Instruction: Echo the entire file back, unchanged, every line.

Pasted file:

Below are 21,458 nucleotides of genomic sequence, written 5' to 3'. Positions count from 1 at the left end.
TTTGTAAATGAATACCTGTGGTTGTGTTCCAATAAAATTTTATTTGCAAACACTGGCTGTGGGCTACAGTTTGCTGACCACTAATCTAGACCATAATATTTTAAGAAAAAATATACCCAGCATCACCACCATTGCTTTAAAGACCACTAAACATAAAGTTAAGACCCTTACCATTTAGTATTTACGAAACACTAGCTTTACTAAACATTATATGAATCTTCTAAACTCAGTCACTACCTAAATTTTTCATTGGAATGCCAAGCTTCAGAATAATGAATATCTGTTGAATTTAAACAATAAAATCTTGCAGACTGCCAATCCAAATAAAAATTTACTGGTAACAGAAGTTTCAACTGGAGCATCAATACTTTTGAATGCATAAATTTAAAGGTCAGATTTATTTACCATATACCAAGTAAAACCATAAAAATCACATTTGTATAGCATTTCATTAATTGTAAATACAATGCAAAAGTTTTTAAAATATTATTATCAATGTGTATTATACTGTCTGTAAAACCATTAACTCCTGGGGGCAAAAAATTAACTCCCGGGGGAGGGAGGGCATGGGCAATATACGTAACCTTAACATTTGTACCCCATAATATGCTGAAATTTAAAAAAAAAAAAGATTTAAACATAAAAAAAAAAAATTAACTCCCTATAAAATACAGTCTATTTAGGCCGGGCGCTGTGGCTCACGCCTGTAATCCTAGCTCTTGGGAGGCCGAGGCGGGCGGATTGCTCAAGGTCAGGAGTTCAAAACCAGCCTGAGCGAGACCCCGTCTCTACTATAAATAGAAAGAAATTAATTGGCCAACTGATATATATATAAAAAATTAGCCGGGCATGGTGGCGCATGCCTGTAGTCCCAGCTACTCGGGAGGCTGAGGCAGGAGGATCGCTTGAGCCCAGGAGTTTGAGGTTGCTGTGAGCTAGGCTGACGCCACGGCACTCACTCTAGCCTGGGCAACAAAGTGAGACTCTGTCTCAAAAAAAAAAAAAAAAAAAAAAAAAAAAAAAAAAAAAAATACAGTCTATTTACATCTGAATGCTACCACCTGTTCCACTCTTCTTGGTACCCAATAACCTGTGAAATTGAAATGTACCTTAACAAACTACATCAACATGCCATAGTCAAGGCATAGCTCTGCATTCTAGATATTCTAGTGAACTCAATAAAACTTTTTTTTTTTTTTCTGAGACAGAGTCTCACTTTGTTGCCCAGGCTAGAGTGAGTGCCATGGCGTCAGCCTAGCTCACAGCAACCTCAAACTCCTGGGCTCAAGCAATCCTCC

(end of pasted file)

Below are 21,458 nucleotides of genomic sequence, written 5' to 3'. Positions count from 1 at the left end.
TTTGTAAATGAATACCTGTGGTTGTGTTCCAATAAAATTTTATTTGCAAACACTGGCTGTGGGCTACAGTTTGCTGACCACTAATCTAGACCATAATATTTTAAGAAAAAATATACCCAGCATCACCACCATTGCTTTAAAGACCACTAAACATAAAGTTAAGACCCTTACCATTTAGTATTTACGAAACACTAGCTTTACTAAACATTATATGAATCTTCTAAACTCAGTCACTACCTAAATTTTTCATTGGAATGCCAAGCTTCAGAATAATGAATATCTGTTGAATTTAAACAATAAAATCTTGCAGACTGCCAATCCAAATAAAAATTTACTGGTAACAGAAGTTTCAACTGGAGCATCAATACTTTTGAATGCATAAATTTAAAGGTCAGATTTATTTACCATATACCAAGTAAAACCATAAAAATCACATTTGTATAGCATTTCATTAATTGTAAATACAATGCAAAAGTTTTTAAAATATTATTATCAATGTGTATTATACTGTCTGTAAAACCATTAACTCCTGGGGGCAAAAAATTAACTCCCGGGGGAGGGAGGGCATGGGCAATATACGTAACCTTAACATTTGTACCCCATAATATGCTGAAATTTAAAAAAAAAAAAGATTTAAACATAAAAAAAAAAAATTAACTCCCTATAAAATACAGTCTATTTAGGCCGGGCGCTGTGGCTCACGCCTGTAATCCTAGCTCTTGGGAGGCCGAGGCGGGCGGATTGCTCAAGGTCAGGAGTTCAAAACCAGCCTGAGCGAGACCCCGTCTCTACTATAAATAGAAAGAAATTAATTGGCCAACTGATATATATATAAAAAATTAGCCGGGCATGGTGGCGCATGCCTGTAGTCCCAGCTACTCGGGAGGCTGAGGCAGGAGGATCGCTTGAGCCCAGGAGTTTGAGGTTGCTGTGAGCTAGGCTGACGCCACGGCACTCACTCTAGCCTGGGCAACAAAGTGAGACTCTGTCTCAAAAAAAAAAAAAAAAAAAAAAAAAAAAAAAAAAAAAAATACAGTCTATTTACATCTGAATGCTACCACCTGTTCCACTCTTCTTGGTACCCAATAACCTGTGAAATTGAAATGTACCTTAACAAACTACATCAACATGCCATAGTCAAGGCATAGCTCTGCATTCTAGATATTCTAGTGAACTCAATAAAACTTTTTTTTTTTTTTCTGAGACAGAGTCTCACTTTGTTGCCCAGGCTAGAGTGAGTGCCATGGCGTCAGCCTAGCTCACAGCAACCTCAAACTCCTGGGCTCAAGCAATCCTCC